The Dolphin Defender
by Irene Tejaratchi
Dolphins use sound to detect the size, shape, and speed of objects hundreds of yards away. Fascinating and complex, the dolphin’s natural sonar, called echolocation, is so precise it can determine the difference between a golf ball and a ping-pong ball based solely on density. Although humans have researched these intelligent marine mammals for decades, much of their acoustical world remains a mystery.
One of the keys to dolphin echolocation is water’s superb conduction of sound. Sound waves travel 4.5 times faster in water than they do in the air. Dolphins use this to their advantage, in ways that would make a superhero envious. Using nasal sacs in their heads, dolphins send out rapid clicks that pass through their bulbous forehead, or “melon.” The sound is focused, then beamed out in front of the dolphin. The sound wave speeds through the water, bounces off the object under investigation, and is reflected back to the dolphin. Fat-filled cavities in the dolphin’s lower jaw receive this information and auditory nerves conduct it to the middle ear and brain, where an acoustic picture is created.
Scientists say that dolphins may also use clicking to communicate with one another. Although dolphins do not possess vocal cords, they still “speak” using sounds such as whistles, squeaks, and trills. A mother dolphin may whistle to her newborn for days, apparently to imprint a signature whistle upon her baby that will enable it to recognize her. It is believed that dolphins use whistles to identify one another and possibly for other functions, such as communicating strategic alerts while hunting in a group, but scientists have yet to crack the code. Many doubt, however, that dolphins have a formal language akin to that of humans.
In the 1950s, researcher John C. Lilly helped pioneer the systematic study of dolphin vocalization. A strong advocate of interspecies communication, Lilly wrote several books about dolphins, inspired the film Day of the Dolphin (1973), and was a supporter of the Marine Mammal Protection Act of 1972. Another pioneer of dolphin research, Kenneth S. Norris, first obtained evidence of dolphin echolocation by blindfolding a bottlenose to test its ability to locate an object underwater.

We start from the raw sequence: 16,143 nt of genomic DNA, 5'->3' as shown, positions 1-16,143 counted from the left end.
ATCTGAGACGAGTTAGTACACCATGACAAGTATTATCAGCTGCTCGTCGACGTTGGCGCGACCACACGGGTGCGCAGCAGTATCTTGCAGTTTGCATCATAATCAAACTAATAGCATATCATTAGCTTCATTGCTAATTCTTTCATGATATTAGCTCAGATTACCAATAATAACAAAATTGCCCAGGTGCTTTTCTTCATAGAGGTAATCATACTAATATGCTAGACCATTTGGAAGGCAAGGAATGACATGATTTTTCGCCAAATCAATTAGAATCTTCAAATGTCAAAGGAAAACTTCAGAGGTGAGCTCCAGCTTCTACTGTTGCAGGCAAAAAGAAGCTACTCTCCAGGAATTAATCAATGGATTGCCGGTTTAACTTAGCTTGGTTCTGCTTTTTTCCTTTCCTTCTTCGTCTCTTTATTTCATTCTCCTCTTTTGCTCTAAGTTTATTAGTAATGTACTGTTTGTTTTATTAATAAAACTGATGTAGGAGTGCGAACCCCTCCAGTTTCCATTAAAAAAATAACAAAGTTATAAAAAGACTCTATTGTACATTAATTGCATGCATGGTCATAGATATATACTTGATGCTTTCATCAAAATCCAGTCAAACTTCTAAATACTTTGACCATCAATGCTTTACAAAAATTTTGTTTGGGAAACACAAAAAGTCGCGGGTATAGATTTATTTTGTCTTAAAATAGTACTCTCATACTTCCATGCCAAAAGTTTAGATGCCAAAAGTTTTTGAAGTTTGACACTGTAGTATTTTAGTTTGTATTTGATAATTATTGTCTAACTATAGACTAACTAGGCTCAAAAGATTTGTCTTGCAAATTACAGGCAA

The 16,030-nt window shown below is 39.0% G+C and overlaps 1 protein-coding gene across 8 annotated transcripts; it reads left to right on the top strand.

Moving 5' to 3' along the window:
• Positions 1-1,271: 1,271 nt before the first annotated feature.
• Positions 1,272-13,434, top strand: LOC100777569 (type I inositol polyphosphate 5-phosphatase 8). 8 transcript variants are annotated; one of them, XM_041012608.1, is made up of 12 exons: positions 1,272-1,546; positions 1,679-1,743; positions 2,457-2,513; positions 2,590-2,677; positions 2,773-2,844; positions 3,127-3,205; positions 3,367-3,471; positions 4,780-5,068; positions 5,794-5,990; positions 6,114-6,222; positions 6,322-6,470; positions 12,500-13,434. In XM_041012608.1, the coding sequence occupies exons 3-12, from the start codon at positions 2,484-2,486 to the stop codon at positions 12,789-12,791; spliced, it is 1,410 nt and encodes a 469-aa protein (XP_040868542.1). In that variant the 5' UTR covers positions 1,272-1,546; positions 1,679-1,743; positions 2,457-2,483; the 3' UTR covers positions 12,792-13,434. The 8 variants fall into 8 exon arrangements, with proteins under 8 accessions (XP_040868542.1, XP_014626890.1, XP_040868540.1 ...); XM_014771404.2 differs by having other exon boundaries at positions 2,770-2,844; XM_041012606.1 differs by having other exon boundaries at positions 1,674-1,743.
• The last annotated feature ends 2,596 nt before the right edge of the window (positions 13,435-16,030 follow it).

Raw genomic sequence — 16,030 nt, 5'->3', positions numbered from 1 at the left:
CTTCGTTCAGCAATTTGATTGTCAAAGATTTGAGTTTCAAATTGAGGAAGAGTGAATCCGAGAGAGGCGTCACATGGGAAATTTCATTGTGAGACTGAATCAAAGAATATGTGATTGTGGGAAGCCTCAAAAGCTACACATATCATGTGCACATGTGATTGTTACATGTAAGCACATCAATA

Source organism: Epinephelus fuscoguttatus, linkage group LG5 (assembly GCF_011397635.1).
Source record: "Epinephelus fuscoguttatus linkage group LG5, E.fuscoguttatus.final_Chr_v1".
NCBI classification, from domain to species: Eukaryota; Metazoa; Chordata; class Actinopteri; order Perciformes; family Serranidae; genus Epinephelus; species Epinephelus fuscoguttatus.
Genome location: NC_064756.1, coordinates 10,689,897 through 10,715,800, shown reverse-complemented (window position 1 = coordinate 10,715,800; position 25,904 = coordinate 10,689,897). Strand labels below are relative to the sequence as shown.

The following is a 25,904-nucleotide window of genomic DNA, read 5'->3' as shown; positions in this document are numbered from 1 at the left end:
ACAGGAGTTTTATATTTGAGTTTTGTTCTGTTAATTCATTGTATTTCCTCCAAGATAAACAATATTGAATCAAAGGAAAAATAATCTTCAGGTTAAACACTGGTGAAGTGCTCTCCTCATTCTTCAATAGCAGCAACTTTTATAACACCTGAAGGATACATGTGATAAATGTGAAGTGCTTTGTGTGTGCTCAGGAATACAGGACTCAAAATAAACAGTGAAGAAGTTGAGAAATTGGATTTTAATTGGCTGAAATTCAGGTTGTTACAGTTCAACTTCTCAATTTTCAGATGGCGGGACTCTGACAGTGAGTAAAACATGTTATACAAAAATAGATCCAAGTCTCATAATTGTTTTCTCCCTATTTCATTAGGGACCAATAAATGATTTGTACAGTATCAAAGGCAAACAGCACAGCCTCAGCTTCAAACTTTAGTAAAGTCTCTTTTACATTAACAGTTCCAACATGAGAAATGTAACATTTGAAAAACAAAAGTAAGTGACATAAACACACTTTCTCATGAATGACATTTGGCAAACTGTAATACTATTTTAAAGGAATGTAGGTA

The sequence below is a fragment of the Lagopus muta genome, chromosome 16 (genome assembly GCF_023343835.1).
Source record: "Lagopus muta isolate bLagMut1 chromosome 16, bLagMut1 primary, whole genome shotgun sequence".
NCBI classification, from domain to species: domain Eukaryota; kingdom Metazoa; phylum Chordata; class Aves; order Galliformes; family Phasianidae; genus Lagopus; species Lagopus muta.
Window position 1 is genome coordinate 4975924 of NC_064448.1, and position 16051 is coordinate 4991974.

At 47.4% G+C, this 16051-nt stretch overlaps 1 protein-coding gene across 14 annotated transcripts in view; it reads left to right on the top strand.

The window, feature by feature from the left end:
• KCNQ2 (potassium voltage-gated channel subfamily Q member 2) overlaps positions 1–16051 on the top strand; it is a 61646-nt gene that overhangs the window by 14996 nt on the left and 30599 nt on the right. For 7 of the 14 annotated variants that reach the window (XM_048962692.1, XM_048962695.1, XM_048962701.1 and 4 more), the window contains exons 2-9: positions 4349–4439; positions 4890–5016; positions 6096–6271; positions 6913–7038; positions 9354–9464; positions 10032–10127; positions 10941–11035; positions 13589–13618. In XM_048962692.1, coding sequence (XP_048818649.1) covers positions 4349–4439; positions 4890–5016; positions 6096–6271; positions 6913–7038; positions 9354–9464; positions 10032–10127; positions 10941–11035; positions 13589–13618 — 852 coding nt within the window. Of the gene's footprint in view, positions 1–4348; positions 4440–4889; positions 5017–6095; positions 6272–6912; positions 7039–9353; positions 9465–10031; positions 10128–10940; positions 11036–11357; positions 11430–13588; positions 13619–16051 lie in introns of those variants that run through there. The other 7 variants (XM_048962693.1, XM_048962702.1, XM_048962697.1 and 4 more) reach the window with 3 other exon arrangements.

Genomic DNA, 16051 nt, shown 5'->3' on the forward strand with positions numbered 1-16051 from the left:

Since the 1960s, American military scientists have studied dolphins, and have trained them to perform such tasks as attaching explosives and eavesdropping devices to enemy ships or submarines. In the mid-1980s, the U.S. Navy began training dolphins to search for mines using their echolocation. In 2003, dolphins were deployed for the first time in a real war situation to probe the seafloor for mines near the Iraqi port of Umm Qasr. For decades, animal activists have opposed the use of dolphins for entertainment or military activities, citing questionable training methods and the stress-related illnesses, such as ulcers, that the animals can manifest in such situations.
Dolphin advocates also object to the navy’s use of manmade sonar, which is used to scan and investigate the ocean depths, claiming that it is harming dolphins and other marine mammals. They point to incidents such as the beaching of four different whale species off the coast of the Bahamas in March 2000, following navy sonar exercises in the area. Marine mammals strand themselves for a variety of reasons, but investigations confirmed that navy sonar caused the Bahamas stranding. Researchers are not exactly sure how manmade sonar affects marine mammals. Some believe the intense sounds may scare or disorient them and cause them to rapidly flee to the water’s surface, resulting in a sort of decompression sickness that damages sensory organs and causes internal bleeding.
If technological sonar can be implicated in the death of dolphins, it would be a tragic irony, considering that the sonar is based in part upon nature and dolphins’ superior echolocation capability. Efforts to replicate dolphin echolocation continue to fall short, as humans have yet to achieve the complexity and precision that 50 million years of evolution has bestowed upon dolphins. Perhaps if scientists could understand dolphin-speak they’d have more luck, but for now the true nature of dolphin communication remains mysterious.